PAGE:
Executive Officers
Stephen T. Lundy – Chief Executive Officer – see above under "Board of Directors."
Jeffrey G. McGonegal became Chief Financial Officer of the Company in June 2003, was appointed Corporate Secretary in January 2010 and served as interim President in December 2004 and January 2005. Mr. McGonegal served from 2003 to January 1, 2011 as Chief Financial Officer of PepperBall Technologies, Inc. Until his resignation in September 2013, Mr. McGonegal served on a limited part-time basis as Senior Vice President — Finance of Cambridge Holdings, Ltd., a small publicly held company with limited business activities. Mr. McGonegal served as Chief Financial Officer of Bactolac Pharmaceutical, Inc. and had been associated with its predecessors through October 2006, a company (publicly held until September 2006) engaged in manufacturing and marketing of vitamins and nutritional supplements. From 1974 to 1997, Mr. McGonegal was an accountant with BDO Seidman LLP. While at BDO Seidman LLP, Mr. McGonegal served as Managing Partner of the Denver, Colorado office. Until his resignation in March 2012, Mr. McGonegal was elected in 2005 to serve on the board of Imagenetix, Inc., a publicly held company in the nutritional supplements industry. He received a B.A. degree in accounting from Florida State University. Mr. McGonegal is a Certified Public Accountant, licensed in the state of Colorado.
Section 16(a) Beneficial Ownership Reporting Compliance
Under Section 16(a) of the Securities Exchange Act of 1934, as amended (the Exchange Act), the Company's directors, executive officers and persons who own more than ten percent (10%) of our common stock are required to file with the Securities and Exchange Commission (the SEC), initial reports of ownership and reports of changes in ownership of the common stock and other equity securities of the Company. To the Company's knowledge, based solely on a review of copies of such reports furnished to the Company during and/or with respect to year ended December 31, 2014, the Company is not aware of any late or delinquent filings required under Section 16(a) of the Exchange Act in respect of the Company's equity securities.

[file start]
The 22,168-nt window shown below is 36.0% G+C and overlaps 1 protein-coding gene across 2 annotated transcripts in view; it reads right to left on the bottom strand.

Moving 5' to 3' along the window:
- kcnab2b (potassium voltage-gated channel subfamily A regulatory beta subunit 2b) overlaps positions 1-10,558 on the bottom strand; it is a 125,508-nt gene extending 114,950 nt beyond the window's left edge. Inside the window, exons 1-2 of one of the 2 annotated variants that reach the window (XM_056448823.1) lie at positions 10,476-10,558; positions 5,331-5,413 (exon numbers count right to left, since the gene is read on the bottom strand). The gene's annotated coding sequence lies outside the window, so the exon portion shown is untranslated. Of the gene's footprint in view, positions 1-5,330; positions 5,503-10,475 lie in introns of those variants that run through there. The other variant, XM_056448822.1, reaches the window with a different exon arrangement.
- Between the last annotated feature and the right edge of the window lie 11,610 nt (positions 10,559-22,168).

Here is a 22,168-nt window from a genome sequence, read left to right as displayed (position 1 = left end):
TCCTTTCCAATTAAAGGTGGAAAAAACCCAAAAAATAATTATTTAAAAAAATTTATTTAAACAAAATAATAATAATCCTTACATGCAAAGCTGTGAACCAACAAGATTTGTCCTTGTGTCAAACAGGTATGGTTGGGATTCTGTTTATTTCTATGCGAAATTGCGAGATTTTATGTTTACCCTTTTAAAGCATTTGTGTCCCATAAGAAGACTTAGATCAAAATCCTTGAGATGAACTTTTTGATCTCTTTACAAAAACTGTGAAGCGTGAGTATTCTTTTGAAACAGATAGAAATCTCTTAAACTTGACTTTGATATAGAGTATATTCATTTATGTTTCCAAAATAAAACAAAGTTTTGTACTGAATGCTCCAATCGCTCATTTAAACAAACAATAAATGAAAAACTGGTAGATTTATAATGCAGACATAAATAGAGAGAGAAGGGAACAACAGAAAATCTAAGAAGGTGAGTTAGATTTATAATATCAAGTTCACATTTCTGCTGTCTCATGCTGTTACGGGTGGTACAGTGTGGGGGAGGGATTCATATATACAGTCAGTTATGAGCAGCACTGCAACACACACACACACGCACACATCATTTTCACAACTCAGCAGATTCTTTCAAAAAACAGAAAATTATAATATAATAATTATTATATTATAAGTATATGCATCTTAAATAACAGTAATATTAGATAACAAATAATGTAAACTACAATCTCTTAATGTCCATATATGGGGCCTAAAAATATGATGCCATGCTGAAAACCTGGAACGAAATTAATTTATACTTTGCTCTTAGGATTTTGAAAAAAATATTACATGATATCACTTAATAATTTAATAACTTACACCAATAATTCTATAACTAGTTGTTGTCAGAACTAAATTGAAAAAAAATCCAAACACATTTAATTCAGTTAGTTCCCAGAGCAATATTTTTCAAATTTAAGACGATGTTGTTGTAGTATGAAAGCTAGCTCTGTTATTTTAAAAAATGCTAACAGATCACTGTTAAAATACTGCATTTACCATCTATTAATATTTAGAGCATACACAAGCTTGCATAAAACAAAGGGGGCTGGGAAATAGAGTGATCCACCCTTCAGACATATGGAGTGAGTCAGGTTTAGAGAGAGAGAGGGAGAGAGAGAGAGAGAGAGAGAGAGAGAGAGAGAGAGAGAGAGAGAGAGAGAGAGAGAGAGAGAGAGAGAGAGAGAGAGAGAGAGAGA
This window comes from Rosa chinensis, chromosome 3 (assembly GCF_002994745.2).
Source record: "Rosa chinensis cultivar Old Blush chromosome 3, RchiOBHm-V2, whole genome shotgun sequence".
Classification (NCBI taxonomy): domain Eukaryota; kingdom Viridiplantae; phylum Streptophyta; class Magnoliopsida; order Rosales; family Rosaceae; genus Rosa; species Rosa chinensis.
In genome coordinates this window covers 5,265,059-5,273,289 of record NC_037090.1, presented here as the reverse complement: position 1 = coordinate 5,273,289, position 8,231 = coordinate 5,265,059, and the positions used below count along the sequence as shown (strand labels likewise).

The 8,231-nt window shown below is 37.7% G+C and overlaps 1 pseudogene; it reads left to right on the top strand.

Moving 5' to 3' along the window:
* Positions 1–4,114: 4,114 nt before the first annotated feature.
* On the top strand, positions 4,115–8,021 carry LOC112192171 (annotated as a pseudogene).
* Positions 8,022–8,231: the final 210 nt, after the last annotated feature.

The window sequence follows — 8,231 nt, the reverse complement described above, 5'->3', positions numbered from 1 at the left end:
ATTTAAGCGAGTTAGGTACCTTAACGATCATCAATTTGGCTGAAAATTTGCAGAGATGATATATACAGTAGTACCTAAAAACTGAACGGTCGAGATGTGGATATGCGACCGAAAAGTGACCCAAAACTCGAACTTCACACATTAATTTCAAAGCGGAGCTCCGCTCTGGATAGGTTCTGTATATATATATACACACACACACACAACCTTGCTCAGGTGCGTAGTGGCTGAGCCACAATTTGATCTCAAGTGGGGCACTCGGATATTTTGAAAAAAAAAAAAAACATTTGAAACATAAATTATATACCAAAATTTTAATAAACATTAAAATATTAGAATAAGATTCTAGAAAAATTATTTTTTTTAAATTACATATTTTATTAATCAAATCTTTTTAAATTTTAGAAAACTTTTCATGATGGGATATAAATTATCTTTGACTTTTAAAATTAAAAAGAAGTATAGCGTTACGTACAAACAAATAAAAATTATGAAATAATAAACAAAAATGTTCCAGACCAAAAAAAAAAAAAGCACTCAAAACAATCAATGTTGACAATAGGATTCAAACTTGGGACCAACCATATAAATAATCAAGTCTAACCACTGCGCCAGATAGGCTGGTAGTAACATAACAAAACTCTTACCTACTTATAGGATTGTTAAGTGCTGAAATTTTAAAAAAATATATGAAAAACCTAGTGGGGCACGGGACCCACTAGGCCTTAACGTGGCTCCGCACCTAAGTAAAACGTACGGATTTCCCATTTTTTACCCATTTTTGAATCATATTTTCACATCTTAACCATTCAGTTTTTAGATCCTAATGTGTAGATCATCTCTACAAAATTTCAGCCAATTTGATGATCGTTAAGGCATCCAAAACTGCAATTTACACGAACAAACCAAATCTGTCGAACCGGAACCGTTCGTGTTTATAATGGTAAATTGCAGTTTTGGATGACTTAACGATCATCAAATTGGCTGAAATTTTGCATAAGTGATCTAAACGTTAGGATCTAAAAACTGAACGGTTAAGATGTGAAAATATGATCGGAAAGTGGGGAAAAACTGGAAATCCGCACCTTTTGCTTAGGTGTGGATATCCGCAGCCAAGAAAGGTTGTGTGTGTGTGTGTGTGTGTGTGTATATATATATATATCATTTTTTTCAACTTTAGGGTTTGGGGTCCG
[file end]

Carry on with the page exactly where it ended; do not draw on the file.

Code of Ethics and Whistle Blower Policy
We have adopted a Code of Ethics that applies to our principal executive officer, principal financial officer and other persons performing similar functions. A copy of our Code of Ethics is available on our website at www.venaxis.com.  We intend to post amendments to, or waivers from a provision of, our Code of Ethics that apply to our principal executive officer, principal financial officer or persons performing similar functions on our website. In addition, our Whistle Blower Policy is available on our website at www.venaxis.com.
Communications with the Board of Directors
The Company values the views of its shareholders (current and future shareholders, employees and others).  Accordingly, the Board of Directors established a system through its Audit Committee to receive, track and respond to communications from shareholders addressed to the Company's Board of Directors.  Any shareholder who wishes to communicate with the Board of Directors may write to:
David Welch
Chair, Audit Committee
c/o Venaxis, Inc.
1585 South Perry Street
Castle Rock, Colorado 80104
email address:  dwelch@welchconsul.com
 
3

The chair of the Audit Committee is the Board Communications Designee.  He will review all communications and report on the communications to the chair of the Nominating Committee, the chair of the Compensation Committee, the full Board or the non-management directors as appropriate.  The Board Communications Designee will take additional action or respond to letters in accordance with instructions from the relevant Board source.
Procedures for Nominating a Director Candidate